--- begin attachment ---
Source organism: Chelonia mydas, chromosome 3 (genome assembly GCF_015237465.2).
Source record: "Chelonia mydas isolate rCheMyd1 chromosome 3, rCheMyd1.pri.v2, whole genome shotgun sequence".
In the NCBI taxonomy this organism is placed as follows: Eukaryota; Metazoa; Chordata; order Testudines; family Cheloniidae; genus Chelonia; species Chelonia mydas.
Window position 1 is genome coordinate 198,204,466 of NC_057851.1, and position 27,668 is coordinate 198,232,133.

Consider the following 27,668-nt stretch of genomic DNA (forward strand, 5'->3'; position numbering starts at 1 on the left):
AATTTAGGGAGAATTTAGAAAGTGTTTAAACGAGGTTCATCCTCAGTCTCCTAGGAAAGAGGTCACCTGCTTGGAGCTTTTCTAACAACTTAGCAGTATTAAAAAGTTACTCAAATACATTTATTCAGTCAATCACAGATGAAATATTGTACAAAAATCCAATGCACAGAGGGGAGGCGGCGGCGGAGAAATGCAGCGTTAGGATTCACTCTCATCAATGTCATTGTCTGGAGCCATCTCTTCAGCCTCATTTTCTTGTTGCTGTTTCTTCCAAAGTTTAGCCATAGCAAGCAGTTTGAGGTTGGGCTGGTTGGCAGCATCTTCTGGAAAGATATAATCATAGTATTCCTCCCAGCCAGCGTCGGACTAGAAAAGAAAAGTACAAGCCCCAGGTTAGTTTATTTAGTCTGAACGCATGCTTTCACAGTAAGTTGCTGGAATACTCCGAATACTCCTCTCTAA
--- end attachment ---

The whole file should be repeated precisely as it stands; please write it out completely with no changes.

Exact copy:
Source organism: Chelonia mydas, chromosome 3 (genome assembly GCF_015237465.2).
Source record: "Chelonia mydas isolate rCheMyd1 chromosome 3, rCheMyd1.pri.v2, whole genome shotgun sequence".
In the NCBI taxonomy this organism is placed as follows: Eukaryota; Metazoa; Chordata; order Testudines; family Cheloniidae; genus Chelonia; species Chelonia mydas.
Window position 1 is genome coordinate 198,204,466 of NC_057851.1, and position 27,668 is coordinate 198,232,133.

Consider the following 27,668-nt stretch of genomic DNA (forward strand, 5'->3'; position numbering starts at 1 on the left):
AATTTAGGGAGAATTTAGAAAGTGTTTAAACGAGGTTCATCCTCAGTCTCCTAGGAAAGAGGTCACCTGCTTGGAGCTTTTCTAACAACTTAGCAGTATTAAAAAGTTACTCAAATACATTTATTCAGTCAATCACAGATGAAATATTGTACAAAAATCCAATGCACAGAGGGGAGGCGGCGGCGGAGAAATGCAGCGTTAGGATTCACTCTCATCAATGTCATTGTCTGGAGCCATCTCTTCAGCCTCATTTTCTTGTTGCTGTTTCTTCCAAAGTTTAGCCATAGCAAGCAGTTTGAGGTTGGGCTGGTTGGCAGCATCTTCTGGAAAGATATAATCATAGTATTCCTCCCAGCCAGCGTCGGACTAGAAAAGAAAAGTACAAGCCCCAGGTTAGTTTATTTAGTCTGAACGCATGCTTTCACAGTAAGTTGCTGGAATACTCCGAATACTCCTCTCTAA